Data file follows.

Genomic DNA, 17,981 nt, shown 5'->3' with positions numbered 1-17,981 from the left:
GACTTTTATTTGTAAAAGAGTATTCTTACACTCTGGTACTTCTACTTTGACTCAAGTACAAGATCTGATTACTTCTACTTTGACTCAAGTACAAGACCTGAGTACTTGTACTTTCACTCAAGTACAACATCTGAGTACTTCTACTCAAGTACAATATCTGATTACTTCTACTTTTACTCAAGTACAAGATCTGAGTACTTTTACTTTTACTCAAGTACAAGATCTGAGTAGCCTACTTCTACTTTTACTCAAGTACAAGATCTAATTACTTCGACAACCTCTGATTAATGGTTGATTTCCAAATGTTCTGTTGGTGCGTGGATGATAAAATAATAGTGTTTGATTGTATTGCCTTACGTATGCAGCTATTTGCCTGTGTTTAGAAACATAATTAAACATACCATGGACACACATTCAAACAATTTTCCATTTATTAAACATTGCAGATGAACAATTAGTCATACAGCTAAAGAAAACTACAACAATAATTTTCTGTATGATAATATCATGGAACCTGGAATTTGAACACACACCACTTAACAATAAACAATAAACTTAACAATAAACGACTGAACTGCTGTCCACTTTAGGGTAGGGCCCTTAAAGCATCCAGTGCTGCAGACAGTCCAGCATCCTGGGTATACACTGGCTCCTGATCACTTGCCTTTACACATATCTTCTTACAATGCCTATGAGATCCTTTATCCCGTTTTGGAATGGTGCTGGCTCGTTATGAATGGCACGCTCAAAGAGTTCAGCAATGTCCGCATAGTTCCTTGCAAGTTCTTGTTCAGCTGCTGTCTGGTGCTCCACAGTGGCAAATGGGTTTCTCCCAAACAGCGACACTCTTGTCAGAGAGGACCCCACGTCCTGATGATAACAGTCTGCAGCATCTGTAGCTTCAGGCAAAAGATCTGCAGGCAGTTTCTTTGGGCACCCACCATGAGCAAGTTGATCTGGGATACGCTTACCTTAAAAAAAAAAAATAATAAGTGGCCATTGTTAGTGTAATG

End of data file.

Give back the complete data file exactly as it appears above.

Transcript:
Genomic DNA, 17,981 nt, shown 5'->3' with positions numbered 1-17,981 from the left:
GACTTTTATTTGTAAAAGAGTATTCTTACACTCTGGTACTTCTACTTTGACTCAAGTACAAGATCTGATTACTTCTACTTTGACTCAAGTACAAGACCTGAGTACTTGTACTTTCACTCAAGTACAACATCTGAGTACTTCTACTCAAGTACAATATCTGATTACTTCTACTTTTACTCAAGTACAAGATCTGAGTACTTTTACTTTTACTCAAGTACAAGATCTGAGTAGCCTACTTCTACTTTTACTCAAGTACAAGATCTAATTACTTCGACAACCTCTGATTAATGGTTGATTTCCAAATGTTCTGTTGGTGCGTGGATGATAAAATAATAGTGTTTGATTGTATTGCCTTACGTATGCAGCTATTTGCCTGTGTTTAGAAACATAATTAAACATACCATGGACACACATTCAAACAATTTTCCATTTATTAAACATTGCAGATGAACAATTAGTCATACAGCTAAAGAAAACTACAACAATAATTTTCTGTATGATAATATCATGGAACCTGGAATTTGAACACACACCACTTAACAATAAACAATAAACTTAACAATAAACGACTGAACTGCTGTCCACTTTAGGGTAGGGCCCTTAAAGCATCCAGTGCTGCAGACAGTCCAGCATCCTGGGTATACACTGGCTCCTGATCACTTGCCTTTACACATATCTTCTTACAATGCCTATGAGATCCTTTATCCCGTTTTGGAATGGTGCTGGCTCGTTATGAATGGCACGCTCAAAGAGTTCAGCAATGTCCGCATAGTTCCTTGCAAGTTCTTGTTCAGCTGCTGTCTGGTGCTCCACAGTGGCAAATGGGTTTCTCCCAAACAGCGACACTCTTGTCAGAGAGGACCCCACGTCCTGATGATAACAGTCTGCAGCATCTGTAGCTTCAGGCAAAAGATCTGCAGGCAGTTTCTTTGGGCACCCACCATGAGCAAGTTGATCTGGGATACGCTTACCTTAAAAAAAAAAAATAATAAGTGGCCATTGTTAGTGTAATG